This breakthrough now enables “on demand” production of myelinating cells, which provide a vital sheath of insulation that protects neurons and enables the delivery of brain impulses to the rest of the body.
In patients with multiple sclerosis (MS), cerebral palsy (CP), and rare genetic disorders called leukodystrophies, myelinating cells are destroyed and cannot be replaced.
The new technique involves directly converting fibroblasts—an abundant structural cell present in the skin and most organs—into oligodendrocytes, the type of cell responsible for myelinating the neurons of the brain.
“It’s ‘cellular alchemy,’” explained Paul Tesar, assistant professor of genetics and genome sciences at Case Western Reserve School of Medicine and senior author of the study. “We are taking a readily accessible and abundant cell and completely switching its identity to become a highly valuable cell for therapy.”
In a process termed “cellular reprogramming,” researchers manipulated the levels of three naturally occurring proteins to induce fibroblast cells to become precursors to oligodendrocytes (called oligodendrocyte progenitor cells, or OPCs).
Tesar’s team, led by Case Western Reserve researchers and co-first authors Fadi Najm and Angela Lager, rapidly generated billions of these induced OPCs (called iOPCs). Even more importantly, they showed that iOPCs could regenerate new myelin coatings around nerves after being transplanted to mice—a result that offers hope the technique might be used to treat human myelin disorders.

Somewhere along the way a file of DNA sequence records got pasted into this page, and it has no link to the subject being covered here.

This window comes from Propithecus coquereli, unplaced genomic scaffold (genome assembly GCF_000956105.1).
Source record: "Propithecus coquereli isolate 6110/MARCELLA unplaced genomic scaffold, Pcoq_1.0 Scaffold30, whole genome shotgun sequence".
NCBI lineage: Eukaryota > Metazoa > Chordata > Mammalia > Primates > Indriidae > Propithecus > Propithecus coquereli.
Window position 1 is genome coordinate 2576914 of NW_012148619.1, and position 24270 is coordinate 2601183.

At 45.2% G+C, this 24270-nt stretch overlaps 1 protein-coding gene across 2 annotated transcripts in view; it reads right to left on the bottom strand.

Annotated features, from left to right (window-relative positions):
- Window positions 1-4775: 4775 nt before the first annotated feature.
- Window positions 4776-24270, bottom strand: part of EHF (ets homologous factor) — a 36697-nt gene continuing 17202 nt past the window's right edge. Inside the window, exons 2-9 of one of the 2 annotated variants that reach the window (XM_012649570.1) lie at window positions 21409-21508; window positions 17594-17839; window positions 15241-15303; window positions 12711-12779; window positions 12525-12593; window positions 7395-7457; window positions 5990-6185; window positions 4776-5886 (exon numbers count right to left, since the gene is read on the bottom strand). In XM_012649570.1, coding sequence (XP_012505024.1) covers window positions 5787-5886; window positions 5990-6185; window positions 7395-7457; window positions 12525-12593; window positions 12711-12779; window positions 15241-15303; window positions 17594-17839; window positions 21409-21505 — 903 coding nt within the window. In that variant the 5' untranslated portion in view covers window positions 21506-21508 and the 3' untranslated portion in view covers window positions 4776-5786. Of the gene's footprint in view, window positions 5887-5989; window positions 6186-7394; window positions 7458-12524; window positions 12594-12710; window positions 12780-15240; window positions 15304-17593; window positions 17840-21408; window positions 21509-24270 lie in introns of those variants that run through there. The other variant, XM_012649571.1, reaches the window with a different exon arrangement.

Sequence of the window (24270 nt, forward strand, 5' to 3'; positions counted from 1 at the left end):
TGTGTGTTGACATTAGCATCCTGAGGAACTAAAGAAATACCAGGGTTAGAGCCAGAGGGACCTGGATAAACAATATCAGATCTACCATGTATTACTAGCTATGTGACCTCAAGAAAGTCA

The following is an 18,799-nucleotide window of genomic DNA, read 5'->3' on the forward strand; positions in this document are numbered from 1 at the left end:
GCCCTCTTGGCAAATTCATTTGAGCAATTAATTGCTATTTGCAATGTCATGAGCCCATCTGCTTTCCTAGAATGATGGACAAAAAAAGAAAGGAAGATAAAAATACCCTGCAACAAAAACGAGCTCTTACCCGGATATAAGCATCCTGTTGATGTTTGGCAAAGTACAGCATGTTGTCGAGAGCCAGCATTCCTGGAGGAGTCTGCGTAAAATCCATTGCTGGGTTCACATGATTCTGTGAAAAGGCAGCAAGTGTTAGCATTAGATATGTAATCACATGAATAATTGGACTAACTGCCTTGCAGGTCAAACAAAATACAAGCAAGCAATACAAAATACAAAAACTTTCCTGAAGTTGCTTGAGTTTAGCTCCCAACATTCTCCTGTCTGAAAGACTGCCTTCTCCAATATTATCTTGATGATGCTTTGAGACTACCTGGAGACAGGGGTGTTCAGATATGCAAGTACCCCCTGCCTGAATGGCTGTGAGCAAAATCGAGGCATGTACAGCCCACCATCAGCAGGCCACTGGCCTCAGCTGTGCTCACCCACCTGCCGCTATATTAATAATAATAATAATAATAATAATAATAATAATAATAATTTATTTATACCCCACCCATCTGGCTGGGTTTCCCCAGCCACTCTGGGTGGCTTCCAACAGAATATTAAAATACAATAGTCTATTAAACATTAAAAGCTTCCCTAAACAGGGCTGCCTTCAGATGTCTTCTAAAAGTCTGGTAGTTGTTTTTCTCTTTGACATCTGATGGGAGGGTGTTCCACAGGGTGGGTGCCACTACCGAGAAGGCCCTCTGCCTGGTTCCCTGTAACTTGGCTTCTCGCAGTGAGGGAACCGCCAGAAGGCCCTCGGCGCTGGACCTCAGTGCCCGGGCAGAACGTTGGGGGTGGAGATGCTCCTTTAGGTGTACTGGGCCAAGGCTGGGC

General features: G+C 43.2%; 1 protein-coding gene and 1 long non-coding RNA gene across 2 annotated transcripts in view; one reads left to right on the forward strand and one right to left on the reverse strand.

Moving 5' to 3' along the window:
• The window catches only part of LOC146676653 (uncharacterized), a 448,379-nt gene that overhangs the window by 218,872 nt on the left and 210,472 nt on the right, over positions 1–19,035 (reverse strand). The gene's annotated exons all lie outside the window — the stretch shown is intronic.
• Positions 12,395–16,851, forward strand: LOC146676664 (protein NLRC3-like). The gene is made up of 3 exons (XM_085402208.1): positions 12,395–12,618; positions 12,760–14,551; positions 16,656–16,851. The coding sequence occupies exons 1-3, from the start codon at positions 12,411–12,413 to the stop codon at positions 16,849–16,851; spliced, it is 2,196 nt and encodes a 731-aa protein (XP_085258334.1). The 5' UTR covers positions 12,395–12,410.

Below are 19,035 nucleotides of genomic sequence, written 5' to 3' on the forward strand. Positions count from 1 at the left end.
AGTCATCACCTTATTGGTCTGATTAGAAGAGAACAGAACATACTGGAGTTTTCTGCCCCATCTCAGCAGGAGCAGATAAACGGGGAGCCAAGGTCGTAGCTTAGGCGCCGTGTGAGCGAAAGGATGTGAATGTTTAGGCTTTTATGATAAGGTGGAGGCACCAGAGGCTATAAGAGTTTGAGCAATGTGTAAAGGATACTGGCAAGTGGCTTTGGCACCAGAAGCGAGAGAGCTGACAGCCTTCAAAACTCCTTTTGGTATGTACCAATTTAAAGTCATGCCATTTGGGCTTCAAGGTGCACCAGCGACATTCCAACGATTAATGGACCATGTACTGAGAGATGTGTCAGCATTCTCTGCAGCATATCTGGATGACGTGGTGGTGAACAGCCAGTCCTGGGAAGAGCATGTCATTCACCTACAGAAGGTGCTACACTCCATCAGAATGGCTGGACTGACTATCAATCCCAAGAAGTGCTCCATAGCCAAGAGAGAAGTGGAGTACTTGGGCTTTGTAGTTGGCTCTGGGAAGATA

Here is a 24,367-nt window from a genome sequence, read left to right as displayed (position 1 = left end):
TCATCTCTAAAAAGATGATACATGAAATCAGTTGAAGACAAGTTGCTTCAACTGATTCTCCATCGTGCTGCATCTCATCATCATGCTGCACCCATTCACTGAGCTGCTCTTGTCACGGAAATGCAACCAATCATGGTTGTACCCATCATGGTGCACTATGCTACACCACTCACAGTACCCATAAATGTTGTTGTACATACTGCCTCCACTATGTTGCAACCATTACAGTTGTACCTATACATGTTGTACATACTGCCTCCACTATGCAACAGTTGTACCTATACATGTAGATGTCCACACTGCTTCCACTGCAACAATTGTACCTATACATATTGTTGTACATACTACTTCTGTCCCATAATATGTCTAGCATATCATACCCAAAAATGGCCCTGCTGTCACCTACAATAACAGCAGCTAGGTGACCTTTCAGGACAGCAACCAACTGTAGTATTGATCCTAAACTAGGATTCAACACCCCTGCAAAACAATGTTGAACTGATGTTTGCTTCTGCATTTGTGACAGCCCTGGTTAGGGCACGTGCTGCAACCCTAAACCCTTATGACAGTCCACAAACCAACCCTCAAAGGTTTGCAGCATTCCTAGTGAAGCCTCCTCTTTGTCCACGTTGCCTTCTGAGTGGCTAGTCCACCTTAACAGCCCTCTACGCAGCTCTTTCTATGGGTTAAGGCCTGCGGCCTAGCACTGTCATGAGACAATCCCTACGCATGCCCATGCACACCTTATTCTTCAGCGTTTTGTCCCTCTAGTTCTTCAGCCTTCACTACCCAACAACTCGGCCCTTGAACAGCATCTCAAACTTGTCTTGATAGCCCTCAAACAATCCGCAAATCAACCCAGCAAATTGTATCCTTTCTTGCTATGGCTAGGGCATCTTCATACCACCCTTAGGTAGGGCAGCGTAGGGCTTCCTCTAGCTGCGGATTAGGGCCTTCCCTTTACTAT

When oligodendrocytes are damaged or become dysfunctional in myelinating diseases, the insulating myelin coating that normally coats nerves is lost. A cure requires the myelin coating to be regenerated by replacement oligodendrocytes.
Until now, OPCs and oligodendrocytes could only be obtained from fetal tissue or pluripotent stem cells. These techniques have been valuable, but have had limitations.
“The myelin repair field has been hampered by an inability to rapidly generate safe and effective sources of functional oligodendrocytes,” explained co-author and myelin expert Robert Miller, professor of neurosciences at the Case Western Reserve School of Medicine and the university’s vice president for research. “The new technique may overcome all of these issues by providing a rapid and streamlined way to directly generate functional myelin producing cells.”
This initial study used mouse cells. The critical next step is to demonstrate feasibility and safety using human cells in a lab setting. If successful, the technique could have widespread therapeutic application to human myelin disorders.
“The progression of stem-cell biology is providing opportunities for clinical translation that a decade ago would not have been possible,” said Stanton Gerson, professor of Medicine-Hematology/Oncology at the School of Medicine and director of the National Center for Regenerative Medicine and the UH Case Medical Center Seidman Cancer Center. “It is a real breakthrough.”
Additional co-authors of the publication include Case Western Reserve School of Medicine researchers Anita Zaremba, Krysta Wyatt, Andrew Caprariello, Daniel Factor, Robert Karl and Tadao Maeda.
The above story is reprinted from materials provided by Case Western Reserve University.